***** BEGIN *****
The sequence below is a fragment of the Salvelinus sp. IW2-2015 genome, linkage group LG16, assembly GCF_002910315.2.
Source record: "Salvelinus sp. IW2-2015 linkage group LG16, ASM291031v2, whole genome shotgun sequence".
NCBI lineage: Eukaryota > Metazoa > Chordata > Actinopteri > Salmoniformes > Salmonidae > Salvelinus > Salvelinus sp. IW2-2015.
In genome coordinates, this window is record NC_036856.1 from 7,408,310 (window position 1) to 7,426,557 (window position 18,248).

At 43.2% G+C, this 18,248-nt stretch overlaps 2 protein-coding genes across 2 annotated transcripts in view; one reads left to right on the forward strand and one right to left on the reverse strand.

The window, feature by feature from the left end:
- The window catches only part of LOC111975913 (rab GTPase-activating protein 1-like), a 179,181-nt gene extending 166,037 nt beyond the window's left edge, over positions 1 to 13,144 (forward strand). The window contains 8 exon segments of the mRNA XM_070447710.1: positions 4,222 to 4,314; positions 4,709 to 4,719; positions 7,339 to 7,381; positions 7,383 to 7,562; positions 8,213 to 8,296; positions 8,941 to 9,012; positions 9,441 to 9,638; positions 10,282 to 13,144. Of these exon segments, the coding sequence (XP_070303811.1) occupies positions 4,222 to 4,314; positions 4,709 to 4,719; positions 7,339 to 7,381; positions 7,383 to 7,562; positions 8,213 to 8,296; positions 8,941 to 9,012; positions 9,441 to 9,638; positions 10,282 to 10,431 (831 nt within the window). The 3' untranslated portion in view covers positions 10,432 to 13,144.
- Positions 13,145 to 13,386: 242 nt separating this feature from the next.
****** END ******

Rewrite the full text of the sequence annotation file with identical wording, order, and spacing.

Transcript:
The sequence below is a fragment of the Salvelinus sp. IW2-2015 genome, linkage group LG16, assembly GCF_002910315.2.
Source record: "Salvelinus sp. IW2-2015 linkage group LG16, ASM291031v2, whole genome shotgun sequence".
NCBI lineage: Eukaryota > Metazoa > Chordata > Actinopteri > Salmoniformes > Salmonidae > Salvelinus > Salvelinus sp. IW2-2015.
In genome coordinates, this window is record NC_036856.1 from 7,408,310 (window position 1) to 7,426,557 (window position 18,248).

At 43.2% G+C, this 18,248-nt stretch overlaps 2 protein-coding genes across 2 annotated transcripts in view; one reads left to right on the forward strand and one right to left on the reverse strand.

The window, feature by feature from the left end:
- The window catches only part of LOC111975913 (rab GTPase-activating protein 1-like), a 179,181-nt gene extending 166,037 nt beyond the window's left edge, over positions 1 to 13,144 (forward strand). The window contains 8 exon segments of the mRNA XM_070447710.1: positions 4,222 to 4,314; positions 4,709 to 4,719; positions 7,339 to 7,381; positions 7,383 to 7,562; positions 8,213 to 8,296; positions 8,941 to 9,012; positions 9,441 to 9,638; positions 10,282 to 13,144. Of these exon segments, the coding sequence (XP_070303811.1) occupies positions 4,222 to 4,314; positions 4,709 to 4,719; positions 7,339 to 7,381; positions 7,383 to 7,562; positions 8,213 to 8,296; positions 8,941 to 9,012; positions 9,441 to 9,638; positions 10,282 to 10,431 (831 nt within the window). The 3' untranslated portion in view covers positions 10,432 to 13,144.
- Positions 13,145 to 13,386: 242 nt separating this feature from the next.